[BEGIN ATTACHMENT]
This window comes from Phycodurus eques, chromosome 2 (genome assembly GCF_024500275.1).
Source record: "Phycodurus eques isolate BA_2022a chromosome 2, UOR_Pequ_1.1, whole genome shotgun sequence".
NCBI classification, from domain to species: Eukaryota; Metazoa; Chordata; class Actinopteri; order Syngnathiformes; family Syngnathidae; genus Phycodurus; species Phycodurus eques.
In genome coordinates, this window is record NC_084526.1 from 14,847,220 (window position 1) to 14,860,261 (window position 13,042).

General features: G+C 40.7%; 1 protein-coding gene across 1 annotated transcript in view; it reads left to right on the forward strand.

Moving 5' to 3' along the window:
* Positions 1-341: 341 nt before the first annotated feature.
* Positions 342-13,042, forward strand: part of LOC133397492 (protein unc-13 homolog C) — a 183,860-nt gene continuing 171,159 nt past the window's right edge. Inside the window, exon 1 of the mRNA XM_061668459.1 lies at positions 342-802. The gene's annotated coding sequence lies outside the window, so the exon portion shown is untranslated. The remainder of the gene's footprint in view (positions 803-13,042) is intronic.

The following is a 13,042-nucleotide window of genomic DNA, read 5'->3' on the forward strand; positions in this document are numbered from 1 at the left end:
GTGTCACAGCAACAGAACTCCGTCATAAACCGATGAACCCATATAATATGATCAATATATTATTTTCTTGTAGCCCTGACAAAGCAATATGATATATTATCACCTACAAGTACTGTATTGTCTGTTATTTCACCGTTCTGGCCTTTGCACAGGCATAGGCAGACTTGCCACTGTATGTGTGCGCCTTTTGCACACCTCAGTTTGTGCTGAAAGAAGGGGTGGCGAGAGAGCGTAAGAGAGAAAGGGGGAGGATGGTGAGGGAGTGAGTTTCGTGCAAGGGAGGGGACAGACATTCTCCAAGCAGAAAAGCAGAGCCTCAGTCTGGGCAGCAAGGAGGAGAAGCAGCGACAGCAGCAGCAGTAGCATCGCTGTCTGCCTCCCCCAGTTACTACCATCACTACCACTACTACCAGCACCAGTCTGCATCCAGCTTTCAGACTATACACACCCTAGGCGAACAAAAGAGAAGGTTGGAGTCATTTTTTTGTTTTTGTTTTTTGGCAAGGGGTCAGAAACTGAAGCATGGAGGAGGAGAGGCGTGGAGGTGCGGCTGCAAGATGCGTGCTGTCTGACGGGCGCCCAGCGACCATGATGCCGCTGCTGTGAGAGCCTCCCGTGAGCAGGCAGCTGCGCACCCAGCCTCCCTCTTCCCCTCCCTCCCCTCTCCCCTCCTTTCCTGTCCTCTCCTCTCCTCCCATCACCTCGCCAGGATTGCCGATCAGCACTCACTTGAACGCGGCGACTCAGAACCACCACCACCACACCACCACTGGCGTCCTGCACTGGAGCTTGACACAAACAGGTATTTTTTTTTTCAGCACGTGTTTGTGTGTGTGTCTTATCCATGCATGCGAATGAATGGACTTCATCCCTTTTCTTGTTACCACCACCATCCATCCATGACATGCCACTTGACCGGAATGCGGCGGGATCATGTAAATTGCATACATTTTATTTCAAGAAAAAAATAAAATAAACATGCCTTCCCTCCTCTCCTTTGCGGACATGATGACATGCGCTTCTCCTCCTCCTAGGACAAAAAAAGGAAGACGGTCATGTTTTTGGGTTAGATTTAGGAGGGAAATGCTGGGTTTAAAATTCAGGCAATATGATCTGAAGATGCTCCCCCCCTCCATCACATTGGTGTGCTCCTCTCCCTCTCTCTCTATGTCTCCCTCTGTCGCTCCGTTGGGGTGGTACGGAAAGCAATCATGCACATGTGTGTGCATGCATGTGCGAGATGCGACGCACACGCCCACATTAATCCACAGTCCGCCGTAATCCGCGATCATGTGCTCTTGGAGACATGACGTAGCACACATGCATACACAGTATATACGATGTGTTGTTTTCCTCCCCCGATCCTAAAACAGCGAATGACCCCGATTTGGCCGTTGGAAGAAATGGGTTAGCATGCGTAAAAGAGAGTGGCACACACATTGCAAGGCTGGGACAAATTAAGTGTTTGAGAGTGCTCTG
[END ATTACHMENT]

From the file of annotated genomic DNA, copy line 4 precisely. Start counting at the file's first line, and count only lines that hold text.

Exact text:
In genome coordinates, this window is record NC_084526.1 from 14,847,220 (window position 1) to 14,860,261 (window position 13,042).